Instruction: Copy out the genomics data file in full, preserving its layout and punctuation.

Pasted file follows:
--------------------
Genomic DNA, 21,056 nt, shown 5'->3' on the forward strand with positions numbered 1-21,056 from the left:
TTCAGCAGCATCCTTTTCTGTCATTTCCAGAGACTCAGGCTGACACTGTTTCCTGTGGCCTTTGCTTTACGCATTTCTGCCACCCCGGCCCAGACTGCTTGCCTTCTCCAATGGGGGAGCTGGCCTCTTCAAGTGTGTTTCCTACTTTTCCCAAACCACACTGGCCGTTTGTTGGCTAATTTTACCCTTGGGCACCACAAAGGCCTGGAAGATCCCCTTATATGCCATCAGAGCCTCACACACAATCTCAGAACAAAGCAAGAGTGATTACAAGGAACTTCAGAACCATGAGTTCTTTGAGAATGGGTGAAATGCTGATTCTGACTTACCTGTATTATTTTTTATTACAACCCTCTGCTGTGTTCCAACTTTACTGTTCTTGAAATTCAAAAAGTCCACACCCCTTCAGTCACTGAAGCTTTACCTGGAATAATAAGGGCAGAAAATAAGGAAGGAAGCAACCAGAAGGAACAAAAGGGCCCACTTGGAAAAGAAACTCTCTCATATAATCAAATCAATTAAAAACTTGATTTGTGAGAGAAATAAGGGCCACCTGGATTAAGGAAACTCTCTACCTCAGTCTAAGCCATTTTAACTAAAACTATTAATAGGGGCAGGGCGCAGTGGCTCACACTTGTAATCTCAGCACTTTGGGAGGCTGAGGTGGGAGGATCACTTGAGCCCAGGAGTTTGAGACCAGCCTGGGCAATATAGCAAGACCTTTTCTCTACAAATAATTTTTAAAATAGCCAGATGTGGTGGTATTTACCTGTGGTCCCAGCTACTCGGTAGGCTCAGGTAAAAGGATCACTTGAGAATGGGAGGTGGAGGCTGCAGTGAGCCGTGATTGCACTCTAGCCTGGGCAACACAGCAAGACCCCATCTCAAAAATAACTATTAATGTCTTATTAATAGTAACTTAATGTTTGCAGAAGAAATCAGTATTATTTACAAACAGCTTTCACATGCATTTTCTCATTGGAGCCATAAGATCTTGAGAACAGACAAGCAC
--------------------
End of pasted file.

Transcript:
Genomic DNA, 21,056 nt, shown 5'->3' on the forward strand with positions numbered 1-21,056 from the left:
TTCAGCAGCATCCTTTTCTGTCATTTCCAGAGACTCAGGCTGACACTGTTTCCTGTGGCCTTTGCTTTACGCATTTCTGCCACCCCGGCCCAGACTGCTTGCCTTCTCCAATGGGGGAGCTGGCCTCTTCAAGTGTGTTTCCTACTTTTCCCAAACCACACTGGCCGTTTGTTGGCTAATTTTACCCTTGGGCACCACAAAGGCCTGGAAGATCCCCTTATATGCCATCAGAGCCTCACACACAATCTCAGAACAAAGCAAGAGTGATTACAAGGAACTTCAGAACCATGAGTTCTTTGAGAATGGGTGAAATGCTGATTCTGACTTACCTGTATTATTTTTTATTACAACCCTCTGCTGTGTTCCAACTTTACTGTTCTTGAAATTCAAAAAGTCCACACCCCTTCAGTCACTGAAGCTTTACCTGGAATAATAAGGGCAGAAAATAAGGAAGGAAGCAACCAGAAGGAACAAAAGGGCCCACTTGGAAAAGAAACTCTCTCATATAATCAAATCAATTAAAAACTTGATTTGTGAGAGAAATAAGGGCCACCTGGATTAAGGAAACTCTCTACCTCAGTCTAAGCCATTTTAACTAAAACTATTAATAGGGGCAGGGCGCAGTGGCTCACACTTGTAATCTCAGCACTTTGGGAGGCTGAGGTGGGAGGATCACTTGAGCCCAGGAGTTTGAGACCAGCCTGGGCAATATAGCAAGACCTTTTCTCTACAAATAATTTTTAAAATAGCCAGATGTGGTGGTATTTACCTGTGGTCCCAGCTACTCGGTAGGCTCAGGTAAAAGGATCACTTGAGAATGGGAGGTGGAGGCTGCAGTGAGCCGTGATTGCACTCTAGCCTGGGCAACACAGCAAGACCCCATCTCAAAAATAACTATTAATGTCTTATTAATAGTAACTTAATGTTTGCAGAAGAAATCAGTATTATTTACAAACAGCTTTCACATGCATTTTCTCATTGGAGCCATAAGATCTTGAGAACAGACAAGCAC